I had never heard anyone in my family talk about a miscarriage. I had never had to know what the signs were or what to expect. I had never had to know the increased changes of depression and anxiety that come with losing a child—because I never lost any.

Courtesy of Cornieta A. Whitfield

But when I went home, I was overwhelmed with emotions—pain, hurt, disappointment, disbelief, signs of depression, the unwanted thoughts of suicidal ideation. ‘What do I do now? Why me? What did I do wrong? How can I face everyone who was cheering for me?’

After I cried like a baby and grieved like no other, I decided I had a choice to make. I was either going to sit here and die in my pain, or I was going to live. And I chose to live. I would get up and speak spiritual words of affirmation over my life. I would stop going in the shower to drown out my pain. I would sing songs of encouragement when I felt myself going into a depressive state.

My faith in God was a major key in my ability to fight for my life. I had built this spiritual connection through prayer that strengthened my inner man overtime. And when I needed it most I could draw strength from within.

But even though God was major in my healing process, my husband was a lifesaver.

I remember one of the greatest moments my husband saved me from diving into the wave, that emotional current of pain. We were sitting in the living room with my family. They were watching TV and I started to drift because of the show that was on. It brought back horrible memories. It was only days after the loss and it was as if every show had something about a baby.

My husband looked at me and said, ‘Baby, lets go for a walk.’ As we walked I remember saying, ‘I miss them.’ And he said, ‘I miss them too.’ That day we talked about all our hopes for them and as parents. And that’s when I knew that healing hurt just as much as the pain. But the healing is more gratifying. He has never stopped being my shoulder to lean on. He fought with me—for me and for us. Having a supportive spouse was so vital in the healing process.

Courtesy of Cornieta A. Whitfield

The day I first told my story, I was at Temple University. As I expressed to a room of women and couples about my journey, I felt the joy being released in my life. That day I told them, ‘Opposition reveals hidden opportunities.’ If I had never told my story, if I had never embraced my story, I wouldn’t have discovered the strong and incredible woman that stands here today.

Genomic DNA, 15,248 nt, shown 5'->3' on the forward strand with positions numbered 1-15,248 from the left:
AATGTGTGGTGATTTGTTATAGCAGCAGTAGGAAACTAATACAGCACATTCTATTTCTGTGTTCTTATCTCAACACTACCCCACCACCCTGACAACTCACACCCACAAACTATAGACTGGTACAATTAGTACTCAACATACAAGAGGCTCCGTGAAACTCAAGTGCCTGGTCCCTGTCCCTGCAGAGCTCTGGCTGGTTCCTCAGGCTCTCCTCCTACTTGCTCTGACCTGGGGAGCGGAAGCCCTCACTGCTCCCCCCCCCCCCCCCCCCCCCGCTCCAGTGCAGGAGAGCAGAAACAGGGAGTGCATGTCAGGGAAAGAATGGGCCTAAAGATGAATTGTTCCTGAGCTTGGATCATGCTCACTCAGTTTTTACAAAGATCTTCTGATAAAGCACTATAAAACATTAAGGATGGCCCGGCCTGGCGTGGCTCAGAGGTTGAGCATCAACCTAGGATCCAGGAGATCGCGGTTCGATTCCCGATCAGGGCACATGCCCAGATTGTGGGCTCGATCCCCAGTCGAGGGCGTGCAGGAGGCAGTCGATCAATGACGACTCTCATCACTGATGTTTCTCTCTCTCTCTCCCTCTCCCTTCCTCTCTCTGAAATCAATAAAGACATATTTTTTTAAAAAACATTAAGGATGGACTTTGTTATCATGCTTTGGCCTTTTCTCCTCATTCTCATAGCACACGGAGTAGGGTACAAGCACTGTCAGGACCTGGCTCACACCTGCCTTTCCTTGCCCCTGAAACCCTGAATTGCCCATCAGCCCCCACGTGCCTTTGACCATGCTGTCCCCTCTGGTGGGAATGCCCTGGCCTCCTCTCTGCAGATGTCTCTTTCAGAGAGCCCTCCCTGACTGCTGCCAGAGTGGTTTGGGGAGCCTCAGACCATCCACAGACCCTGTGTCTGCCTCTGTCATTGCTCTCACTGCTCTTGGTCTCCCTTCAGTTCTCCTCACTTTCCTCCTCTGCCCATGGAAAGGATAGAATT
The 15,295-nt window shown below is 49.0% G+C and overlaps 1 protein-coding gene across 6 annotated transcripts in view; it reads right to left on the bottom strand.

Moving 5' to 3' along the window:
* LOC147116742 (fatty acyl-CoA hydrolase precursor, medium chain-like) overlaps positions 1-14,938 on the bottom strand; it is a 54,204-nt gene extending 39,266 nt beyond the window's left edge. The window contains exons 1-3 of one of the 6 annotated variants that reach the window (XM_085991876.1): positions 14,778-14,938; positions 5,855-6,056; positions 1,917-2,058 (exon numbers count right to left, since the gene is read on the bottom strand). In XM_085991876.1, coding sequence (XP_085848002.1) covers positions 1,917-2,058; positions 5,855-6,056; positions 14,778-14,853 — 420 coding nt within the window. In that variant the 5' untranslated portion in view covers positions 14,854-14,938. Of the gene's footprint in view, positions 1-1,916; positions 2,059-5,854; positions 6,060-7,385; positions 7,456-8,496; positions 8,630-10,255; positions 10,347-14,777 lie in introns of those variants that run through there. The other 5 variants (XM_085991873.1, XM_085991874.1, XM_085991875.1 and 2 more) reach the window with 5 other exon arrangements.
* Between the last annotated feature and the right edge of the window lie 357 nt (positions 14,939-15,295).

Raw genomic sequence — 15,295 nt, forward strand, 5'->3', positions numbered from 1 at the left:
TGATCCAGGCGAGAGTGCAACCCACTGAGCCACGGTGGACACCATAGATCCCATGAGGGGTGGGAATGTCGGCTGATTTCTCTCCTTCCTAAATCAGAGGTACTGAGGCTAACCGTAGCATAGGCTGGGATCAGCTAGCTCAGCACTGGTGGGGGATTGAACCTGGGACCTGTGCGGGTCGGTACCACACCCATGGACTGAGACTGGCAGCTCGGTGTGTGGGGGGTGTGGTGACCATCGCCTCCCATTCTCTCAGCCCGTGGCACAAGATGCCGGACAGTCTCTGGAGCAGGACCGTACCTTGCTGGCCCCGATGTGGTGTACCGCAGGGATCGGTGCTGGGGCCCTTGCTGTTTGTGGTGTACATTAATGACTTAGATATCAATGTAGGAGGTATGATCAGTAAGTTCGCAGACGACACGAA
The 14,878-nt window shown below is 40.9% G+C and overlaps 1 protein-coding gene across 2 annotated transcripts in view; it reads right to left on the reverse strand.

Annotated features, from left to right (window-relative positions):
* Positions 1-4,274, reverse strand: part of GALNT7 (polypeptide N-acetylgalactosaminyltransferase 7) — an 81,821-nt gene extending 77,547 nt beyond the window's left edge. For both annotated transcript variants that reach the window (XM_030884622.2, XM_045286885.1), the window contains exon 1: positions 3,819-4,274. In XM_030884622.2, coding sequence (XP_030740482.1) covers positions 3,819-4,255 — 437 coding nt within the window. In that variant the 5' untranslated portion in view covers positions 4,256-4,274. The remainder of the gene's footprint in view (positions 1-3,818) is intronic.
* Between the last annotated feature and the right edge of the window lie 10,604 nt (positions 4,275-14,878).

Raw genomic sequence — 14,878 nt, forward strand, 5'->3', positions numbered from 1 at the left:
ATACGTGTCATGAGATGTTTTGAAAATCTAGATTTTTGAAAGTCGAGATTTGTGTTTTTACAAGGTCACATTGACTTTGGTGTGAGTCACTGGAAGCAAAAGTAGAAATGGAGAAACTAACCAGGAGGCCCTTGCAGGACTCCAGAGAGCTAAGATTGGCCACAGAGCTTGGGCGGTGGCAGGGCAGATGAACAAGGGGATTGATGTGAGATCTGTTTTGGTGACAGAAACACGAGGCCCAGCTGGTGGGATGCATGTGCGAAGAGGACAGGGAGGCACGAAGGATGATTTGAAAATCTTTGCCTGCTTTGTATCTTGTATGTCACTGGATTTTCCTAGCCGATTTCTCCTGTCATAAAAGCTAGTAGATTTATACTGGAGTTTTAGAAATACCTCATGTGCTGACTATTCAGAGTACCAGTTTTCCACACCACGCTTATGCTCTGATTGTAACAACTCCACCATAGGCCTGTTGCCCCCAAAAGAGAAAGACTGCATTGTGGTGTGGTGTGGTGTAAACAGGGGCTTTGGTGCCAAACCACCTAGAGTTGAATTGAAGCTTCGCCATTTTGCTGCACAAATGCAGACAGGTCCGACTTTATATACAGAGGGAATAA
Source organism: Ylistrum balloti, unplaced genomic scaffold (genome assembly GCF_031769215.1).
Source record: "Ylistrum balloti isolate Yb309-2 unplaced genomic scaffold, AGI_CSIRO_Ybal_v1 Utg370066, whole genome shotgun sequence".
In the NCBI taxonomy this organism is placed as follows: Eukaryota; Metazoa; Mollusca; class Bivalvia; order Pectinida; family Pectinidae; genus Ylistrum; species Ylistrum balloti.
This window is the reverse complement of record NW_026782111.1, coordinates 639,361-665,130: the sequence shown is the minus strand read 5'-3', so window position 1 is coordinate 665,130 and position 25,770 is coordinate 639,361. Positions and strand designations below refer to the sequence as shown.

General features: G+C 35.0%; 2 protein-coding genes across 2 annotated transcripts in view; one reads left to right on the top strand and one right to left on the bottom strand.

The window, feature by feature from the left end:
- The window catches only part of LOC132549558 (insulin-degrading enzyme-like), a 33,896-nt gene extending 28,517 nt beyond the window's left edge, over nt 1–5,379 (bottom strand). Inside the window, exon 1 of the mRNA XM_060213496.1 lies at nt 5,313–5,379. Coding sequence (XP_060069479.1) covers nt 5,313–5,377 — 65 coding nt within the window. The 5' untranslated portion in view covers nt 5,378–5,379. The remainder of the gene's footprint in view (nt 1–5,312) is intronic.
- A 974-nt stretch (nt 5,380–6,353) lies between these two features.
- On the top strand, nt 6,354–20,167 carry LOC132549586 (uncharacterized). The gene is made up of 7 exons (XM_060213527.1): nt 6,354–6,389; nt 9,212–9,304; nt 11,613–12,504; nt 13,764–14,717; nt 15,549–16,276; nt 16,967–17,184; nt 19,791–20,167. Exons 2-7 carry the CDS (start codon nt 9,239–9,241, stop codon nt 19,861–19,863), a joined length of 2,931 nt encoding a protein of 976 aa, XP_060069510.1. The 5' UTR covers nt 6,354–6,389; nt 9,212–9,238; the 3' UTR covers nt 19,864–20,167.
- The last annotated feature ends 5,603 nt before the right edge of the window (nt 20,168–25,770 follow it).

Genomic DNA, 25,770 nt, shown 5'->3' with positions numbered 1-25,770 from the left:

She was hidden, and I would have never known her if my opposition didn’t reveal her.

As a traveling Motivational Speaker, Entrepreneur and Philanthropist I am on a mission to help other women and couples ‘Find Their Voice’ —their identity, why, purpose and how to embrace their story. Every time I share my story, it leads me to another person who has not discovered the power of their voice. I have the opportunity to impact those around me through my story. I chose life and it was the best thing I could do for myself. Since then, I have not stopped telling my story and I have not stopped living. It’s time that we start talking about it and stop shaming women for something that was not their fault.

Today I am a mommy to Carter Hugh Whitfield who travels with me everywhere I go. He is 5 months and holds the key to my heart. My husband named him the best name because it means ‘carrier of goods.’ He comes with such an abundance of love, laughter, joy and hope—great goods. Motherhood is such another world that healing is necessary to lead at that level. I am glad I never gave up on me, because in discovering me, I found healing that will cause me to be a better mom than I was prepared to be with the twins.

Courtesy of Cornieta A. Whitfield

There were times of anxiety and fear that would try to creep in my mind during my pregnancy with Carter, but I had to continually speak words of affirmation over myself. That was key for me—reminding myself that I was important and valuable. The day I had Carter, I became a Mom and a Dream Midwife to those who do not know who they are, what their purpose is or how to embrace their story. Healing hurts but it’s necessary for you to reach your full potential. There are days that the negative memories of the twins try to control my thoughts and I had to remind myself that I am stronger than a thought. As the creator of my destiny, I choose the thoughts that have an effect on me.”

Courtesy of Cornieta A. Whitfield

This story was submitted to Love What Matters by Cornieta A. Whitfield of Connecticut. You can follow her journey on Instagram and her website. Do you have a similar experience? We’d like to hear your important journey. Submit your own story here, and be sure to subscribe to our free email newsletter for our best stories.